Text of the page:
Edward George and the Nibi Onji Canoe Journey
“What more must we do?” “What is the water asking of us?” ” What must we come to understand in order for us to know what to do for the water?”
These are the questions Edward E. George carries with him each day as he travels along the shores of Lake Huron on the ceremonial Nibi Onji Canoe Journey, a significant and arduous month-long undertaking he has decided to do; not for glory, or adventure, or wealth — but simply for the water.
By Melodie McCullough
Edward, 23, of Saugeen First Nation, left the base of Lake Huron at Aazhoodena (Stoney Point First Nation) near Grand Bend, north of Sarnia, Ontario on June 17, and is paddling along its east shore to its northern tip, where he will arrive in time for the Great Lakes Gathering July 14 to 17 in Garden River First Nation near Sault Ste. Marie, Ontario. He spends every night on shore, mostly camping.
“Spiritually it is very fulfilling work. Physically it was a bit of a challenge at first, but now it feels natural. I am treating this as a form of ceremony, where the protocols and tasks are being observed,” Edward recently told JOURNEY Magazine through e-mail correspondence during one of his stops.
“As with all ceremony, it is a form of prayer,” he continued. “It is predominantly a way of asking — as they say, petitioning – to be heard. It is abstract to the untrained mind, which is working with various forms of knowing — intuitive and instinctual in the same breath.”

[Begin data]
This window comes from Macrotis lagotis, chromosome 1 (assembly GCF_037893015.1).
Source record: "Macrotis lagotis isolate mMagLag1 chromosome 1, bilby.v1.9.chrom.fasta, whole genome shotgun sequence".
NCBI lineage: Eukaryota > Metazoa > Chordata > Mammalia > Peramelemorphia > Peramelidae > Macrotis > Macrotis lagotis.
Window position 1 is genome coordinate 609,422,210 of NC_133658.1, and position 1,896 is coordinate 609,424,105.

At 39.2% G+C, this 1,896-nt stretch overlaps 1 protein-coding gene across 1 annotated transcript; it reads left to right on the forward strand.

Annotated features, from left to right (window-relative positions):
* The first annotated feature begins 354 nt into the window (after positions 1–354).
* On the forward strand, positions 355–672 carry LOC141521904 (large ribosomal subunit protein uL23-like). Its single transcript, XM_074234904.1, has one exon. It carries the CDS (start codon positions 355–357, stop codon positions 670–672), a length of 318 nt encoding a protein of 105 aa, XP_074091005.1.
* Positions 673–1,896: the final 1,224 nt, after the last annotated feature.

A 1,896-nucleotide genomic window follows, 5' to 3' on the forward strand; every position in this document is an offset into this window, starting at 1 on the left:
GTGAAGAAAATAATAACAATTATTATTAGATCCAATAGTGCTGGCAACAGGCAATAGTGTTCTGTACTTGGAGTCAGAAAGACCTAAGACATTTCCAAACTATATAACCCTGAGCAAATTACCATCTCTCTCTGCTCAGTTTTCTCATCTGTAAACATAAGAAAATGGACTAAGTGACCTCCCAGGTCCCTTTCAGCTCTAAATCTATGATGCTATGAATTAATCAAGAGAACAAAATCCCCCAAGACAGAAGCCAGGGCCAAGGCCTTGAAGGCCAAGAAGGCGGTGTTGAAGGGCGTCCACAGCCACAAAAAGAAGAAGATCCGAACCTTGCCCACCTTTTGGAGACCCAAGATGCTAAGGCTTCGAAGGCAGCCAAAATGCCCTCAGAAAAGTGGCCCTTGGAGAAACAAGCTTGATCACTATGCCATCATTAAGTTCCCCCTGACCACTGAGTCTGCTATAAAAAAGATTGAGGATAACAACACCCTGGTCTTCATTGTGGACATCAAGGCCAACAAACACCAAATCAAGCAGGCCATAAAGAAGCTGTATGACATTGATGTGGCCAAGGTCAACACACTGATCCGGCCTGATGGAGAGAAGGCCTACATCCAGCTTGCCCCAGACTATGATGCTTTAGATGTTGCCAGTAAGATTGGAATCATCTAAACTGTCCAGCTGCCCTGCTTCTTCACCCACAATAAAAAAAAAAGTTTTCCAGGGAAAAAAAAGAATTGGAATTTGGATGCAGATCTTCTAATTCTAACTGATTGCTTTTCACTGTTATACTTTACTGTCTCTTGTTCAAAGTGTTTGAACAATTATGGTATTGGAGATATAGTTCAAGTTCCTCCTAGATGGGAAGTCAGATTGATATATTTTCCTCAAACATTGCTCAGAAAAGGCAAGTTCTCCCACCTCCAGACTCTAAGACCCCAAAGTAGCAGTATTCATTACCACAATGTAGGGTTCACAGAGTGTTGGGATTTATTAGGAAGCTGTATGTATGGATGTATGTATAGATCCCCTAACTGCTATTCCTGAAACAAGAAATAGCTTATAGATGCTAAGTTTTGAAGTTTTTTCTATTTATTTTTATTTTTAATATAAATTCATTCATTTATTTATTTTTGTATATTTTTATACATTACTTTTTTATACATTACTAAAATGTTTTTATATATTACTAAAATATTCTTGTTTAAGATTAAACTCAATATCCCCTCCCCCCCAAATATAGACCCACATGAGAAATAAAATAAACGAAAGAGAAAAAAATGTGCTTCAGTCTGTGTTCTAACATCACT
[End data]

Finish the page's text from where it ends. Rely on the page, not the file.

“So the big reason why I am doing it is I feel it must be done. As Anishnaabek, we have not travelled this way for quite some time. We have not gathered the way we will in quite some time.”
“I wish to get to the Gathering by means of canoe,” he said. “That will be enough for me. The support so far, the prayers going ahead of me, is all a wonderful result of saying ‘I will do it for the water’, and really doing it!”
“As with all ceremony, it is a form of prayer.”
Edward’s journey has so far taken him up the Lake Huron shoreline, covering 30 to 40 kilometres a day. He will continue up the west shore of the Bruce Peninsula to Tobermory, where he will take the Chi-Cheemaun Ferry across to Manitoulin Island. He will then continue along the Manitoulin Island shoreline, arriving in time for the Gathering.
(First Nations’ community members, Metis and supporters have come together to organize the grassroots Great Lakes Gathering to discuss the many serious issues regarding the health and wellness of the Great Lakes, and what actions can collectively be taken to preserve them. Under the guidance of the Elders’ Council, they will be holding ceremony together for the waters of the Great Lakes and talking about the role of the Anishinaabe Nation to protect the Great Lakes for generations to come.)
Edward is an advocate for a number of different causes, mainly Nishnaabemwin, “our precious language,” he said. He is a youth representative for his community to the Independent First Nations, among many other things.
“The important thing is that I do not shy away from the challenging work ahead of us as Anishnaabek,” he said of his community involvement.
Last summer was his first time to take part in a Sacred Water Walk, inspired by Josephine Mandamin, an Anishabaabekwe grandmother who has traversed over 10,900 miles around each of the Great Lakes, conveying awareness of the precious nature of water.
Edward began last summer’s walk in Sarnia with the plan to go as far as Tobermory, but ended up continuing on to Madeline Island in Wisconsin, U.S.A.
“I became involved because I felt it was my duty to go through both my father’s territory (near Sarnia) and my mother’s (Saugeen Ojibway Nations).”
Josephine adopted Edward as her son, he said, and she has been closely following his canoe trip. She drove from Thunder Bay to see him off.
Edward explained how a vision came to him last November that caused him to embark on his journey: